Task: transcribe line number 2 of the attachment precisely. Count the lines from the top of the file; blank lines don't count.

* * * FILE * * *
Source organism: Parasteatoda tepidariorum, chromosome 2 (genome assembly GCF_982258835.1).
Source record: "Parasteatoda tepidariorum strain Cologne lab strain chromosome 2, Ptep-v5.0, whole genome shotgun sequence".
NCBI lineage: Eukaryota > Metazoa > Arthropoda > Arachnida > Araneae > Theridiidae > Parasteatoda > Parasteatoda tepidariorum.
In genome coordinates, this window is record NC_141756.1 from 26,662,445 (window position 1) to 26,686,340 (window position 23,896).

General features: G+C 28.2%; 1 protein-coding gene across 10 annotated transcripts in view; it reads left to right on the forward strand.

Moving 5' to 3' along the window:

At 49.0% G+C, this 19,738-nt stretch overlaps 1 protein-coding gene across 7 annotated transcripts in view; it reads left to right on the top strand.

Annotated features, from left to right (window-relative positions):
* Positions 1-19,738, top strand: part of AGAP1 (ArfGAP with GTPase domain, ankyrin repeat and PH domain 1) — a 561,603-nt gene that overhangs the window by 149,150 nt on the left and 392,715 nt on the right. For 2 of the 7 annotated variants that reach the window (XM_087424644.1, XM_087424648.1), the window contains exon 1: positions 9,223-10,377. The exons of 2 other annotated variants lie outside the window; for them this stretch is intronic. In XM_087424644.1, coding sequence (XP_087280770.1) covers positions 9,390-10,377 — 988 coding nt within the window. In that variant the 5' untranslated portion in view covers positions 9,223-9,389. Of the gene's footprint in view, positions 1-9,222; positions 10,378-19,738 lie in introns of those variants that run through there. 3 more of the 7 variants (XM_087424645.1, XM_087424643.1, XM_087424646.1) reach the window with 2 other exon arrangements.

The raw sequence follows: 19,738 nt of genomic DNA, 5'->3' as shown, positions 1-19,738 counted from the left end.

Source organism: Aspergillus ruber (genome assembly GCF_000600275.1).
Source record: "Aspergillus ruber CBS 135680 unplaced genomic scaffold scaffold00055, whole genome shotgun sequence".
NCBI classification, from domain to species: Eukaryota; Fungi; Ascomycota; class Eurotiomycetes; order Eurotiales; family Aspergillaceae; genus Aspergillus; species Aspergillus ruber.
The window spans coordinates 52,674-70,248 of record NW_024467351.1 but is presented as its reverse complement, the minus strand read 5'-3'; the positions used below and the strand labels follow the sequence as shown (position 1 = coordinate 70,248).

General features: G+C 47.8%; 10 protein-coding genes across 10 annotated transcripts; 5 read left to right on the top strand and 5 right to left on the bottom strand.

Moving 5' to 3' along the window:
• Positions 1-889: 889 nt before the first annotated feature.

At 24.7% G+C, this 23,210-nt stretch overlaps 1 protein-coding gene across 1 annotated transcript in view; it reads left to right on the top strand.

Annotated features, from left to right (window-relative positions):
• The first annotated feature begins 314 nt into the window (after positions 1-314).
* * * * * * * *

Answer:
Source record: "Parasteatoda tepidariorum strain Cologne lab strain chromosome 2, Ptep-v5.0, whole genome shotgun sequence".